Suslovic, Hopkins win citywide office
Jim Cohen poised to be next mayor
By Chris Busby
Former state representative Ed Suslovic is headed to the Portland City Council, and the nine-member Portland School Committee will include four registered members of the Green Independent Party when at-large representative Susan Hopkins is sworn in next month. City Councilor Cheryl Leeman won an eighth three-year term, and councilor Jim Cohen also won re-election, handily beating feisty challenger Alvin “Al” Schulman. Cohen is expected to be chosen by his fellow councilors to be Portland’s next mayor — a largely ceremonial position councilors hold for one-year terms.
District 4 School Committee member Teri McRae was defeated at the polls by Lori Gramlich, a public relations consultant and Democratic Party activist. McRae is also the Cumberland County Register of Probate, an elected office she will retain. In District 5 (the Deering, North Deering and Riverton neighborhoods), juvenile probation officer John Coyne handily defeated print company executive Chris Breen — 72 to 28 percent.
Matthew Sinclair won the other municipal race this year, for a seat on the Portland Water District’s Board of Trustees, defeating Alan Lyscars.
Portland voters strongly supported all five state bond issues on the ballot, as well as the amendment to the State Constitution that allows waterfront property to be taxed at less than its fair-market value. The amendment was passed by voters statewide. The bond issue asking voters to approve borrowing to pay for building improvements at the University of Southern Maine was the sole statewide bond question still too close to call by late Tuesday night.
On Question 1, the referendum effort asking voters to repeal state civil rights protections for gays and lesbians, Portland voters overwhelmingly voted “No” — 15,798 “No” votes (over 76 percent) compared to 4,837 “Yes” votes. Voters statewide cast ballots to retain those protections by a smaller, but decisive, margin.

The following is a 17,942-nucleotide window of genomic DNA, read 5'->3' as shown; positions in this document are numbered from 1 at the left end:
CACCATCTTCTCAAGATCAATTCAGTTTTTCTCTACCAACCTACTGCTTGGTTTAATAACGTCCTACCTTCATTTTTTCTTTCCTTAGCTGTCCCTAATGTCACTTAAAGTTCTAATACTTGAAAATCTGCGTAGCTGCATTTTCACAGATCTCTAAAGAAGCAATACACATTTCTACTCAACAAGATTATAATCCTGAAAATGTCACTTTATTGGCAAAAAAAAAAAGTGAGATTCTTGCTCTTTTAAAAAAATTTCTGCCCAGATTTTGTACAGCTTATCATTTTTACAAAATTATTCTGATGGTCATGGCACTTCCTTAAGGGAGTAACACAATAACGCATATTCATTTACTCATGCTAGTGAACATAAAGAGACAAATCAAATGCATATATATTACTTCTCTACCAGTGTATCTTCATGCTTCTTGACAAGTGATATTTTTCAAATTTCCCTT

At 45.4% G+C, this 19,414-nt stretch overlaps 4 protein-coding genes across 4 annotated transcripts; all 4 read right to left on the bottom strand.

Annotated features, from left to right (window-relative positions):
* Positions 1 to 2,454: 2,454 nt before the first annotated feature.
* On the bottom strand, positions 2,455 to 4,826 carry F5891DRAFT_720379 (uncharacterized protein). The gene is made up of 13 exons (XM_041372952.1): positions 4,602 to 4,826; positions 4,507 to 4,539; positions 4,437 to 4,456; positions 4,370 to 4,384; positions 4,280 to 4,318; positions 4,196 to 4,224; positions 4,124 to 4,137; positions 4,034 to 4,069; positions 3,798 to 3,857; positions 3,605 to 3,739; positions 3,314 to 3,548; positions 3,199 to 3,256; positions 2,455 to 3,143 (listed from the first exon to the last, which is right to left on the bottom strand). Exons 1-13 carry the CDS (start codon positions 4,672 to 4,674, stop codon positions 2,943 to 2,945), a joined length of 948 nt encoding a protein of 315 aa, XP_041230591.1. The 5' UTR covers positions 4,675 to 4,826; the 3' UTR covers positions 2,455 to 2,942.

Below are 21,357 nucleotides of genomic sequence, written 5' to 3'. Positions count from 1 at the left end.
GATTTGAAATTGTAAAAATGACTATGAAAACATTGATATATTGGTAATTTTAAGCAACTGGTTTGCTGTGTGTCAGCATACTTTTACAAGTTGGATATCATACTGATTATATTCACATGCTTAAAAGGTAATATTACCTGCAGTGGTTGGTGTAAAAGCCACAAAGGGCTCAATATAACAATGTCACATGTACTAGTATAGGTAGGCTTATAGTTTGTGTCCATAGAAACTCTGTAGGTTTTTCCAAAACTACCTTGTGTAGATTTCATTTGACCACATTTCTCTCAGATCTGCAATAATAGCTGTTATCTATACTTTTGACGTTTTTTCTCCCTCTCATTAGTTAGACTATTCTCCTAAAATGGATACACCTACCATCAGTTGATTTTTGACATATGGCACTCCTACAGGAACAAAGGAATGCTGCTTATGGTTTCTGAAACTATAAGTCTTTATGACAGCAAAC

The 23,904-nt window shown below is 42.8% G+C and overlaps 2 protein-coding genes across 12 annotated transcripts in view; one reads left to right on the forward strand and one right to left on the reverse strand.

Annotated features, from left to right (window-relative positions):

Suslovic took the at-large race with 47 percent of the total, according to unofficial results released Tuesday night (totals are not expected to appreciably change once the results are formally finalized by the city clerk in the coming days). Challengers Loretta Griffin and Carol Schiller attracted 29 and 23 percent of the vote, respectively.
Hopkins’ margin over challengers Jaimey Caron and Frances Frost was much narrower: 38 percent to Caron’s nearly 35-percent take and Frost’s 27 percent. The unofficial results show Hopkins leading by over 500 votes with all precincts reporting and all absentee ballots tallied.
In District 4, an area covering off-peninsula neighborhoods on both sides of Washington Avenue, first-time candidate Stephen Lovejoy got 41 percent of the vote to Leeman’s 58 percent. School board candidate Gramlich won the same district with 61 percent of the vote.
Cohen won his second term with nearly 85 percent of the votes cast, but that doesn’t mean we’ve heard the end of Al Schulman. Earlier this week, Schulman said he planned to start gathering signatures in hopes of forcing a citywide referendum on the central issue of his council campaign: changing city government so voters directly elect the mayor of Portland.